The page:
You can really tell Disclosure are kids of the nineties, who grew up listening to Craig David, So Solid Crew and Massive Attack. Not that’s its really as good as those three (well, maybe better than Craig David) but ’Settle’ shows that imitation is most definitely the sincerely form of flattery. It reeks of nostalgia and more importantly, tries so hard to recapture the vibe that music had in the British isles during the nineties. Does it really recapture that vibe? You bet, and its warmth and sincerity really shines through for those who remember. It’s most suitable for the morning after a party of those lazy Sunday mornings chilling in the backyard getting passed the hangover or the comedown.
There’s just a point when listening to this where you will inevitably turn it to another CD, again, not because it’s bad, it’s just a little homogenous for this generation and waaay too slow. This is not a bad thing for a mix, but for an entire album, it can get tiring to listen to. There is a huge over reliance on that two-step UK garage sound (you’ll know what I mean when you here it) and the basic pillars of deep house (smooth deep basslines created using a TB-303 and simple 808/909 drum patterns).
I think anyone who has missed this duo may get a bit of a surprise, but in this day and age of music invading all facets of life, I think by now you would have heard the three singles now released off it. ‘Latch’ brings us the sweet, sweet voice of Sam Smith who lays down the best vocals on the album, but only just in front of Eliza Doolittle later on. Smith has a way of bringing the Britain back to the fore in this album and if the whole album was made up of songs like this is would be gold. Similarly, the vibe on later track ‘You and Me’ features the same vibe – UK Garage with smooth basslines, great two-step and enchanting vocals from Doolittle. You will no doubt have already heard ‘White Noise’ featuring the stylings of Aluna George on vocals. All three of the vocalists on these release tracks are relatively unknown and don’t have solid careers of their own; but none of that matters. They feature on some of the most heavily played tracks of 2013.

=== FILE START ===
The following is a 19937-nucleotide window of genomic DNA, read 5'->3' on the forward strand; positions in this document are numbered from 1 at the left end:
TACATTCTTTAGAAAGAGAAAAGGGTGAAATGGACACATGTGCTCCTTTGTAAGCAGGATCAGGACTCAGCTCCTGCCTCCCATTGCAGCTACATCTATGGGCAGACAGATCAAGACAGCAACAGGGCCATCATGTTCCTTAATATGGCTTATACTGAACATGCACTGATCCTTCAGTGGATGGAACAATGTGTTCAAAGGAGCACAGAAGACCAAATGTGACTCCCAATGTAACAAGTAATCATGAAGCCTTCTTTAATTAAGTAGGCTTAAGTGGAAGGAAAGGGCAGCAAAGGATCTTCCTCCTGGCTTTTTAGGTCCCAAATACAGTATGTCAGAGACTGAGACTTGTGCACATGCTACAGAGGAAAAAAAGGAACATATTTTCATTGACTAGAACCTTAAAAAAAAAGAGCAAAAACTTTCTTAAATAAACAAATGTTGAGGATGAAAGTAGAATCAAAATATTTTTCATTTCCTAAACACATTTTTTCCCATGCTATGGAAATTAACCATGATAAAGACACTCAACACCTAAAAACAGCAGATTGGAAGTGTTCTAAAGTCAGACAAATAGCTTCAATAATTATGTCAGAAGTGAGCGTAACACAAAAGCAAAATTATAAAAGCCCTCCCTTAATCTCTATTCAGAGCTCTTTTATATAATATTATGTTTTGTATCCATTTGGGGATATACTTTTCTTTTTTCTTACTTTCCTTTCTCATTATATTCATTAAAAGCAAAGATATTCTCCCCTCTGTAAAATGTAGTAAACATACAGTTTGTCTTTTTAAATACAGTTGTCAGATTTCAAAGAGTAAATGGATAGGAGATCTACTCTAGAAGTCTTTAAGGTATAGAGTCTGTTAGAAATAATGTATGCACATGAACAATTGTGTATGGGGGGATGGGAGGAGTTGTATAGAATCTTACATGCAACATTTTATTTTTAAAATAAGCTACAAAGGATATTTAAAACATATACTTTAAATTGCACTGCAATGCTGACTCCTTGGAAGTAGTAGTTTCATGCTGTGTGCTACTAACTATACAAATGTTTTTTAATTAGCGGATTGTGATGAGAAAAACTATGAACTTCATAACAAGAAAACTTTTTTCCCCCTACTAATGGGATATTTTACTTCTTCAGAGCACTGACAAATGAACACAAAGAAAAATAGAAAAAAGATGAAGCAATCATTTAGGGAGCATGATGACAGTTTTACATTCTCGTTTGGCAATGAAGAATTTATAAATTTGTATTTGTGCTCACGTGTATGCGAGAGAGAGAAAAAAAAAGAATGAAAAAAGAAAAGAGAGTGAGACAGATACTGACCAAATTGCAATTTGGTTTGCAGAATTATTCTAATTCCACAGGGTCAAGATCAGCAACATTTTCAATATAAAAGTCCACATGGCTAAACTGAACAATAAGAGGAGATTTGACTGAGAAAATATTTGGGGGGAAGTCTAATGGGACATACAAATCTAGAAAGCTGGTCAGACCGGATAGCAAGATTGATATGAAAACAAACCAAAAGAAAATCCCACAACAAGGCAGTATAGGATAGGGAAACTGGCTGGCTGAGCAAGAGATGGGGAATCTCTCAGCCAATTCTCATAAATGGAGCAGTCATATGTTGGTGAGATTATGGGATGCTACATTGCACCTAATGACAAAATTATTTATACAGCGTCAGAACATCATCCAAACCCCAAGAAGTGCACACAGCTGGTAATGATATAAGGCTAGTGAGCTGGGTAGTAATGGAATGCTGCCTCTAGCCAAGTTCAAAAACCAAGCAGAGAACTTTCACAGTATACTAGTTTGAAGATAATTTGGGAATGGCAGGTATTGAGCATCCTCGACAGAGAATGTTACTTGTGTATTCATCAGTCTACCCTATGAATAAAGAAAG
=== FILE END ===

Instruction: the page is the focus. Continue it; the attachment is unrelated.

One striking comparison to another album I have raved about recently is the inclusion of Sinead Harnett on the track ‘Boiling’. Hartnett is a player from the brilliant stand out album of last month from Rudimental, ‘Home’. I hope to hear more from her as the lovely rolling vocals make this one of the better tracks off the album ranging from deep house groove all the way through to almost hitting RnB standards in the production.
This is an album just asking to be remixed the shit out of. Not because it’s bad, but because it lays the foundation in two styles people hold so dearly in their hearts. Expect this to take on many forms in the dance music landscape in the coming months and I for one, look forward to hearing what other producers make of it.
Just don’t get me started on the creepy as fuck album cover of which I can only assume it’s a childhood picture of the Disclosure brothers when they were growing up, but ‘de-faced’.
7/10 Creepy album covers